Research in Australia
Rett syndrome research has been conducted at a small number of Australian institutions since the early 1990s. Some studies have been ongoing, others short term. The areas of study vary and include epidemiology, behavior, health issues, treatment, genetics and communication.
Funding for such has come from the Australian Government’s National Health and Medical Research Council, the former Rett Syndrome Australian Research Fund, the Rett Syndrome Association of Australia, families and others.
Australian Rett Syndrome Study
The Australian Rett Syndrome Study was set up at Telethon Institute for Child Health Research (Perth) in 1993. Past and current research includes:
- Collection/analysis of data for Rett syndrome individuals born in Australia from 1976
- Availability of health services for Rett syndrome families and their usage of such
- Management guidelines for scoliosis
- Gastrointestinal issues
- Functional abilities
- Hand movements
- Bone health
- Life expectancy
- Family trees
Published articles on the syndrome to which the Study has been a contributor, now exceed 90. Information about the Australian Rett Syndrome Study and other work conducted by the team can be obtained by clicking on the following link http://www.interrett.org.au/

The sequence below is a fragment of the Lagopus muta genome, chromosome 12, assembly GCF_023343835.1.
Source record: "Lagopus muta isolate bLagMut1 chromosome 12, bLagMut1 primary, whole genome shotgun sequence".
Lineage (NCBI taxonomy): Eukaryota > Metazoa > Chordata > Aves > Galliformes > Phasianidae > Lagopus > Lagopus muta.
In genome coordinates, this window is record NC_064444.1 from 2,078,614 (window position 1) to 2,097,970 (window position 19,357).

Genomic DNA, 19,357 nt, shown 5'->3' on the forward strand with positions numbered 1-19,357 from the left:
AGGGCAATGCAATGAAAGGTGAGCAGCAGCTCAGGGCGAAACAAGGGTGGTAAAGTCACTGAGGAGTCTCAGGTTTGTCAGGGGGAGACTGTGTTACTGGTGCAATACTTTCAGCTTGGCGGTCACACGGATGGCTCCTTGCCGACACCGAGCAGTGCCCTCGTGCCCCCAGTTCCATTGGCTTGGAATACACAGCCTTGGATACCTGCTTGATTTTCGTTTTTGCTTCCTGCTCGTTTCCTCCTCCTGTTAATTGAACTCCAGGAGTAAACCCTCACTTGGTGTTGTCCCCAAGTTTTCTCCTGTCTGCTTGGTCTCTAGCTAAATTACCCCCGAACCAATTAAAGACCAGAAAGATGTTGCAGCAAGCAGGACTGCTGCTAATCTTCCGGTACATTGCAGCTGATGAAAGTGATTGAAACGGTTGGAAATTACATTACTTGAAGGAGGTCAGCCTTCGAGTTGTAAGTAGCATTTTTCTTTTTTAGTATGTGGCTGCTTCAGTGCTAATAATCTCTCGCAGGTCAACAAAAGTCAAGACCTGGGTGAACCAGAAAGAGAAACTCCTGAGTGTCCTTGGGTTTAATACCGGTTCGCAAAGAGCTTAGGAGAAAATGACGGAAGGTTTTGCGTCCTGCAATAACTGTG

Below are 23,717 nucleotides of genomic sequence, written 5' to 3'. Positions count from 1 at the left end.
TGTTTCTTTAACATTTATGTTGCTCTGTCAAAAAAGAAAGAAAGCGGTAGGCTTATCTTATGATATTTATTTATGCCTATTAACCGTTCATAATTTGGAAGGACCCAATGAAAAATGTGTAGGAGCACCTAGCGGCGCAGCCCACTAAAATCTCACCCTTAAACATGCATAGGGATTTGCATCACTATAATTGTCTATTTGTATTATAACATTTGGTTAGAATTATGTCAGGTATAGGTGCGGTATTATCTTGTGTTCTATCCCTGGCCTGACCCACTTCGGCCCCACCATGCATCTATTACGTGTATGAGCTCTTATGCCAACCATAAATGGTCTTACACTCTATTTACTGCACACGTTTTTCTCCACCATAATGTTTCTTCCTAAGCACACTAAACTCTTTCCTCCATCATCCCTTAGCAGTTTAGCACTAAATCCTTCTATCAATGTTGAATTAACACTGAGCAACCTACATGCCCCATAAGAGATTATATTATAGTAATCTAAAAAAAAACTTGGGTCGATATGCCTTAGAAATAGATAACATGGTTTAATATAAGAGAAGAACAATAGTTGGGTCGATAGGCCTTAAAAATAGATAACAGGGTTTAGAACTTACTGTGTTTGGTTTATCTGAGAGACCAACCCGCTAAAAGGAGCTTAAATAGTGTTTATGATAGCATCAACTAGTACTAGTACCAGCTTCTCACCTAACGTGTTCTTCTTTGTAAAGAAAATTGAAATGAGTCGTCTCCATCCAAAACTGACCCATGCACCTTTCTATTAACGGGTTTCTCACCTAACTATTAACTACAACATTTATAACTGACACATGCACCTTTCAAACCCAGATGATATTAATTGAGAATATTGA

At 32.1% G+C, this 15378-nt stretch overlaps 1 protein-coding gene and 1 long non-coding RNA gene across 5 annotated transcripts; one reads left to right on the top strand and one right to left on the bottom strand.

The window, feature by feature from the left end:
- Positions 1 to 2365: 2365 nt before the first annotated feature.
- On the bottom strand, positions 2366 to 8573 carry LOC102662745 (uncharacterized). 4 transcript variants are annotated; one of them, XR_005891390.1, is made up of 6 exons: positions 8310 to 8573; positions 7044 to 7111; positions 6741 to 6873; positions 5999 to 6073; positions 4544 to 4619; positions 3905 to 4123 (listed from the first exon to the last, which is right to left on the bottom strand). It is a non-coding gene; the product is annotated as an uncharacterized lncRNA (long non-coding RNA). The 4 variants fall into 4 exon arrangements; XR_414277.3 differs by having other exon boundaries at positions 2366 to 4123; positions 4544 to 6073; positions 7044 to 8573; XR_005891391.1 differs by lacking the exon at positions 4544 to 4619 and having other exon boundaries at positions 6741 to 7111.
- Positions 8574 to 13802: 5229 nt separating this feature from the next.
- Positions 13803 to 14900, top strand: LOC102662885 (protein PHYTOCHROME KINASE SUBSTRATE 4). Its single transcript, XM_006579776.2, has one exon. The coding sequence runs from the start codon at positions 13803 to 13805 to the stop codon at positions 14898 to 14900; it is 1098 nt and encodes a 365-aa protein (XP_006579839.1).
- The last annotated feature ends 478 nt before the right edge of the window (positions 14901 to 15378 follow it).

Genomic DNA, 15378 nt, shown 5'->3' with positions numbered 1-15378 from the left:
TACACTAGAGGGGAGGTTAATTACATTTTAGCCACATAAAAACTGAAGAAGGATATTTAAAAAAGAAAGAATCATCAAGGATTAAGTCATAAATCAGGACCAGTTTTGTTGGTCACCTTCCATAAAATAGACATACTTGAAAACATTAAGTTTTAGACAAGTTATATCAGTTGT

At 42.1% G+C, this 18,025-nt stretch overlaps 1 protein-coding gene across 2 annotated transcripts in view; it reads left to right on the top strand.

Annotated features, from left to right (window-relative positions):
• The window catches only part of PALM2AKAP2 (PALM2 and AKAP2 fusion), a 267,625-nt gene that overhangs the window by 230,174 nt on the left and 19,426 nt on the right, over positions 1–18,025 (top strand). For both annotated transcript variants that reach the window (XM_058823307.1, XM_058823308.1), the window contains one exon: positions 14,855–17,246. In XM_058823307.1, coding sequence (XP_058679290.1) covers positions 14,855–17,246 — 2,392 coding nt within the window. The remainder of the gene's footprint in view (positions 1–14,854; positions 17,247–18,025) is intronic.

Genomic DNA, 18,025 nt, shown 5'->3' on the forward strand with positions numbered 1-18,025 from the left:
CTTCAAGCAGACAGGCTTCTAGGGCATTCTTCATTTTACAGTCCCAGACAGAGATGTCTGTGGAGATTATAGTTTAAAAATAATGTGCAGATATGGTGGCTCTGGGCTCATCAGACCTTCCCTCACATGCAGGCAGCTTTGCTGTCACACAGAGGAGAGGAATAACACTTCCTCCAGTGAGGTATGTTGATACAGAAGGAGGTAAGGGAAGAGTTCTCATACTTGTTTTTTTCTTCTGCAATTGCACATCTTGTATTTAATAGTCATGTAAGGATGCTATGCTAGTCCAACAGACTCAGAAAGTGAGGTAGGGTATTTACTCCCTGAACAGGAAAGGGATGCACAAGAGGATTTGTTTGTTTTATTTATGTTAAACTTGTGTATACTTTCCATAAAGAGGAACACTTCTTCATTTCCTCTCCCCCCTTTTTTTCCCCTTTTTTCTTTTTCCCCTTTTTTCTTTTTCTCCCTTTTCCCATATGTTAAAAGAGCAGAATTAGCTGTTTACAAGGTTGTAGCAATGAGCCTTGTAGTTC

Universities of Queensland and Sydney
During the early and mid 1990s, a number of studies were conducted by the Dept of Speech Pathology and Audiology at the University of Queensland into the communication abilities of a number of Rett syndrome females, as too did the Dept of Education at the University of Sydney.
New South Wales (NSW) Centre for Rett Syndrome Research
Based at the Children’s Hospital at Westmead in Sydney, the NSW Centre for Rett Syndrome Research was established in 1995. Its main area of study over the past 14 years has been the genetics of the syndrome which in recent times has involved the use of mice with the condition.
Older studies conducted by the Centre included the treatment of Rett syndrome patients with levo-carnitine and an evaluation of the sleep problems that are associated with the disorder.
The Howard Florey Institute, Melbourne (Now known as the Florey Neuroscience Institutes)
A one off study at the Institute carried out in 2008 found that stimulating the environment of Rett syndrome mice led to improvements in their brain function, behaviour and life expectancy. These findings suggest that incorporating environmental therapy into the treatment regime of Rett syndrome patients may be a valuable way of increasing their functionality and quality of life.
Mater Medical Research Institute, Brisbane (MMRI)
Associate Professor Geoff Faulkner heads the Genome Plasticity & Disease Laboratory at MMRI. His team is presently working to better define the genetic causes and consequences of Rett syndrome in mice models and using stem cells generated from skin cells donated by Rett syndrome patients, with the aim of ascertaining the full spectrum of genetic mutations that occur before and after the onset of Rett symptoms. This type of research will likely be necessary to develop a cure for Rett syndrome but in the short term it will serve to better explain the neurological symptoms of the disease.